Mexicanos, al grito de guerra (film)
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Mexicanos, al grito de guerra (English: Mexicans, to the Cry of War) is a 1943 historical drama movie produced in Mexico starring Pedro Infante. The main story revolves around a soldier, a woman, love and an impending war.
|Mexicanos, al grito de guerra|
|Music by||Raúl Lavista|
Producciones Rodríguez Hermanos
The film opens in the mid 1860s and Napoleon III (Sala) is gearing up towards an invasion of Mexico by French forces, although he’s not completely sure where it is. General Almonte informs him that they will have to cross the Atlantic Ocean to get there. It is now circa 1854 and Antonio Lopez de Santa Anna announces that he is holding a competition to write the national anthem of Mexico to and Poet Francisco González Bocanegra (Riquelme) is urged to write the lyrics of the anthem by his cousin, Lupe (Cortés), to write the lyrics to the anthem, however Bocanegra feels that the lyrics need to be grand and solemn as well as unite people as brothers. He doesn’t feel that he is the right person to do that since his poetry is more romantic and not patriotic. Lt. Luis Sandoval (Infante), who is a trumpet player, suggests that Spaniard Jaime Nuno (Carrasco) compose the music to the national anthem, however Nuno feels he is the least qualified, and counters that the lyrics haven’t been written yet.
Lupe locks Bocanegra in a room and refuses to let him out until he’s written the lyrics to the national anthem, but he insists he will not write it. After he sees several items in the room that instill patriotism, he finally sits down to attempt to write. Days later he slips the manuscript under the door, and Lupe and her father agree to let him out. Nuno receives a copy of Bocanegra’s lyrics and is inspired to compose the music. Luis meets and falls in love with Esther Dubois (Montes) who is the daughter of the French ambassador, Count Dubois of Saligny. Esther and her friends plan to go to the Paseo de las Cadenas that evening. By chance, Luis and his friend see Esther at the park and he sings to her. Her friend tosses a coin to Luis, who tries to give it back but the man insists he keep it. Luis accepts but regrets that he can’t give the man change, and insinuates that the man needs it more than Luis does.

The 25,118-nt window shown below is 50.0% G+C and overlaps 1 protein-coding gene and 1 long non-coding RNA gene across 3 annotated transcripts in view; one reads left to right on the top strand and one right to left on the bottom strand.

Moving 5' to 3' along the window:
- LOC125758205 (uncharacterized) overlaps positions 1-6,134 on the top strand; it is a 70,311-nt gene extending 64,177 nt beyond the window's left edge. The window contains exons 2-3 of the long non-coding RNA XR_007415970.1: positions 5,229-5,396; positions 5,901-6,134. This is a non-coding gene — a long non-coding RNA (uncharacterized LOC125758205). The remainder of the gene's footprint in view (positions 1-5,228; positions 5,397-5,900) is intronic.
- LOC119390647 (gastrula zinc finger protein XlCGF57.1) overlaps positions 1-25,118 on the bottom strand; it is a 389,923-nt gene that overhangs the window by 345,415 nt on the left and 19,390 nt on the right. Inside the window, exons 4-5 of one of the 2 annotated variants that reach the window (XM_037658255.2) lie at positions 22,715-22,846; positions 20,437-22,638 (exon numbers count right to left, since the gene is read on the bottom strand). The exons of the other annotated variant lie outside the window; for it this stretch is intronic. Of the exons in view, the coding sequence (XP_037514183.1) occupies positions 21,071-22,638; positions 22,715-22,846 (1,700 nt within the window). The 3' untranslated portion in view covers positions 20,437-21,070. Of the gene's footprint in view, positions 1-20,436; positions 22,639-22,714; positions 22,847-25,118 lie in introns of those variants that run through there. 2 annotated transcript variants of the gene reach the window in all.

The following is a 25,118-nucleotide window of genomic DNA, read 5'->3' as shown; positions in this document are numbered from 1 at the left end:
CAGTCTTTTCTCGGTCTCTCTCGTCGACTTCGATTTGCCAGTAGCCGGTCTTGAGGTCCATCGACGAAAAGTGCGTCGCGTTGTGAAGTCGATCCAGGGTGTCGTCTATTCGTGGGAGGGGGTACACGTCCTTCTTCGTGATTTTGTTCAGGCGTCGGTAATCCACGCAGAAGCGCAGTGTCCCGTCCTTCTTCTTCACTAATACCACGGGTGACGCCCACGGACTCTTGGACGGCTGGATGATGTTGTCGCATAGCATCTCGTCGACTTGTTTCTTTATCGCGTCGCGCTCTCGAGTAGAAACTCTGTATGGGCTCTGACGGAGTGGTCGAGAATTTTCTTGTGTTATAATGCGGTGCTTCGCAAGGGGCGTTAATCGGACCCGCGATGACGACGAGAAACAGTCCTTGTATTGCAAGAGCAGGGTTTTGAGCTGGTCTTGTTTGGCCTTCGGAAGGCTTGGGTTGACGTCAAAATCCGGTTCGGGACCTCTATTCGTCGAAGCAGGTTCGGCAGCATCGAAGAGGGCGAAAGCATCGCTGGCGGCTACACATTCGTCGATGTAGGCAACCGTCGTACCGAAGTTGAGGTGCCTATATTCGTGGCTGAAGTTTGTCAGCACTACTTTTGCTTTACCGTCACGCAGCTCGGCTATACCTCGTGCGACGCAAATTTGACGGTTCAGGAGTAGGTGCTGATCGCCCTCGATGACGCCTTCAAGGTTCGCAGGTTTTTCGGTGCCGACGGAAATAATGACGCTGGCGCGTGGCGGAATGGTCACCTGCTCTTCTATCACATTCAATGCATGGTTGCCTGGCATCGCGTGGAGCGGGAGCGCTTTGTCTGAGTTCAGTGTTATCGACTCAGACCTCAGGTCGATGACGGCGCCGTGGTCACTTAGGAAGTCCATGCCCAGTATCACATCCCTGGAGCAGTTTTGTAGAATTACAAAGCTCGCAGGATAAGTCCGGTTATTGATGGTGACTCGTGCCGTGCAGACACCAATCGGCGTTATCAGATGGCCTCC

President Santa Anna (Quiroz) needs to raise funds to cover the costs of the additional military personnel, he imposes a tax on the number of windows and doors that face the street, which prompts city residents to seal windows and roos with brick, to reduce the amount of taxes they will have to pay.
In one battle where the Mexican forces were near the brink of defeat Luis decides to grab a trumpet and play the song "Mexicanos, al grito de guerra", the national anthem of Mexico. Upon hearing it played, the Mexican soldiers rally and overcome the French forces. However, Luis is shot and dies in the end at the same time his love escapes imprisonment.
- Pedro Infante - Lt. Luis Sandoval
- Lina Montes - Esther Dubois
- Miguel Arenas - Conde Dubois de Saligny
- Miguel Ángel Ferriz - Gen. Ignacio Zaragoza
- Miguel Inclán - President Benito Juárez
- Armando Soto La Marina - Pastelero (as Chicote)
- Salvador Carrasco - Jaime Nunó
- Margarita Cortés - Lupe
- Carlos Riquelme - Francisco González Bocanegra
- Francisco Jambrina - Gen. Juan Prim
- Manuel Arvide - Gen. Lorencez
- Eduardo Arozamena
- Guillermo Nuñez K.
- Salvador Quiroz - Antonio López de Santa Anna
- Arturo Soto Rangel - Sandoval, Papá de Luis
- Roberto Corell
- Arturo Soto Rangel - Sandoval, Papá de Luis
- Ramón G. Larrea - Gen. Jurien
- José Goula - Mr. Wyckie
- Teresa Vega
- Pedro Elviro - Lombardini (as Pitouto)
- Angel T. Sala
- Ramon Larrea
- Max Langler
- Manuel Noriega Ruiz (as Manuel Noriega)
- José Soula
- Ignacio Peon
- Ricardo Carti - Gen. Almonte
- Armando Gutierrez
- Monsiváis, Carlos (2012). Pedro Infante. Las leyes del querer (Pedro Infante. The laws of love). Mexico City, Mexico: Penguin Random House Grupo Editorial México. p. 244. ISBN 9786071115584.
- Gómez, Diana (21 March 2018). "7 actores que han sido Benito Juárez en la pantalla (7 actors that played Benito Juarez on the screen)". SensaCine. Mexico. Retrieved 20 January 2021.
- Morenas, Roberto (8 July 2006). "El Paseo de las Cadenas, "amenísimo para los paseantes" del siglo XIX (El Paseo de las Cadenas "very pleasant for pedestrians" in the 19th century". La Crónica de Hoy. Mexico. Retrieved 20 January 2021.
- Fowler, Will (2009). Santa Anna of Mexico. Lincoln, Nebraska, USA: University of Nebraska. p. 299. ISBN 9780803226388.
- "10 películas mexicanas que despiertan al patriota que llevamos dentro (10 Mexican movies that wake up the patriot in us)". Expansion. Mexico. 16 September 2013. Retrieved 11 January 2021.